ENGLEWOOD—T.J. Ward is here and not there and for that he is grateful.

Ward is having a Pro Bowl-caliber season as the Denver Broncos’ a strong safety, a year after he played a significant part in their Super Bowl title.

His former team, the Cleveland Browns, are 0-7 heading into their game today against the New York Jets.

“Every time they’re mentioned, I’m thankful I got the opportunity to come here to play in Denver,’’ Ward said in an interview this week with 9NEWS. “Because, man, that organization is going through some things. And they have been. It does look like they’re on the right path.’’

Maybe. Paul DePodesta, who brought Moneyball to Major League Baseball, is now in charge of the Browns’ front-office strategy. Analytics may not have spotted a guy like Ward, who is not that big at 5-foot-11, 2000 and didn’t start but a few games in high school.

From that body type and background, Ward has become a two-time Pro Bowler and this year is leading the Broncos in tackles with 42.

“Unfortunately a lot of guys in this sport get counted out because they don’t have the exact measurable,’’ Ward said in an interview with 9NEWS this week. “I’ll tell you one thing I’ve played with a lot of guys that didn’t have the exact measurables and were 10 times better than guys with the perfect size, speed, strength, height and all that.

“That’s the beautiful thing about this sport: If you’re a football player it doesn’t matter how big, small, what size you are, it doesn’t matter. You just got to have heart. One of the smallest guys on our team is the toughest in E (Emmanuel Sanders). You see him going in and catching balls between three or four guys. He’s not the fastest – he doesn’t run a 4.3 – and he’s definitely not the biggest dude but he’s a student of his craft. He practices day in and day out.’’

Ward, 29, is coming off one of his best games in his three years with the Broncos. Against the Houston Texans on Monday night, he was the only Bronco to play all 70 defensive snaps. He had a team-high 8 tackles, 2 pass deflections and one hit on a quarterback. He also helped fellow safety Darian Stewart cause Houston running back Alfred Blue to fumble.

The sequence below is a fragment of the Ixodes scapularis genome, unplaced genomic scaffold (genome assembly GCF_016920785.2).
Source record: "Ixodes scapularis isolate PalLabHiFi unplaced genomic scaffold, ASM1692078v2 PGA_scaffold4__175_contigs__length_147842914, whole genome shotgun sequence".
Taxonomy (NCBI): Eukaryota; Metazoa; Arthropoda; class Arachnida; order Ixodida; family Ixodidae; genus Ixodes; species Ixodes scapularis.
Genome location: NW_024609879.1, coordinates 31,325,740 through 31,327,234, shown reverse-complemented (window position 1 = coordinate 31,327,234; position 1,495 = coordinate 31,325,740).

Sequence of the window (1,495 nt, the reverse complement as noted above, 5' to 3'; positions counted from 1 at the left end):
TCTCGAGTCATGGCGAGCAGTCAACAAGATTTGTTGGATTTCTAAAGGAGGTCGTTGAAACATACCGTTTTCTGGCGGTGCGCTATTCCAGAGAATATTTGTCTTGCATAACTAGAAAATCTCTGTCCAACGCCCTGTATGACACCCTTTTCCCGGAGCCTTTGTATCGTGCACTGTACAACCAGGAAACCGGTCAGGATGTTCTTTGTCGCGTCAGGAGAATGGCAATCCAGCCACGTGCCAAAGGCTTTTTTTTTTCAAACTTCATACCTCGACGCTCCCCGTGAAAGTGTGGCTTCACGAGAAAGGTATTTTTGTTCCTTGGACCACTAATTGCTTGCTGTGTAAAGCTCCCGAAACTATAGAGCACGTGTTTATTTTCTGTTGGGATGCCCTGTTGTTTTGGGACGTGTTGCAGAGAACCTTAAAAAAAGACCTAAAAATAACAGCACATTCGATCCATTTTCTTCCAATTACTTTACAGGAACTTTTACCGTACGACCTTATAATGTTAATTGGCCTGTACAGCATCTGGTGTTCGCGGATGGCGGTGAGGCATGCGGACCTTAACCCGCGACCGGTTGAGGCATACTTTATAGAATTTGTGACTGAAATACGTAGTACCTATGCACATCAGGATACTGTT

“The thing T.J. has done that nobody understands, he really had to change his role,’’ said Broncos head coach Gary Kubiak. “When we lost (Justin) Simmons, we had some things going on. T.J. is a guy that had to play a lot of different spots. You ask certain guys to do special things and he is a special player. He is really having a good year.’’

Ward is a strong safety by official position, but he also lines up in the “box” where he is essentially an inside linebacker, and other sub packages have him dropping back to deep center where he becomes a free safety.

“He’s a great guy to have for a coach because he can do everything,’’ said Broncos’ defensive coordinator Wade Phillips. “He can rush, he can blitz, he can be a blitz guy or he can cover. He can tackle, he can play the run and he can blitz in the running game. He does all of those things for us so he’s a tremendous player.”

It’s that kind of versatility – and maniacal play – that has Ward playing with a style similar to one of the best strong safeties in NFL history. The more you watch Ward, the more you see former Pittsburgh Steeler great Troy Polamalu.

“I’ll take it. I definitely take that,’’ Ward said. “We played in the same division (for four) years, I think, and I wore 43 so we kind of got some comparisons. But hey, that’s a Hall of Fame player. Great dude, great guy. It’s a great compliment.’’

Of all the tasks Ward has as a strong safety, is hitting his favorite?

“It used to be,’’ he said with a smile. “But it’s getting the least and least favorite the older I get. Got to take care of this body, but it definitely comes natural. It’s an instinctive thing that I have in me and I’m blessed to have. I definitely use it as one of the best parts of my game.’’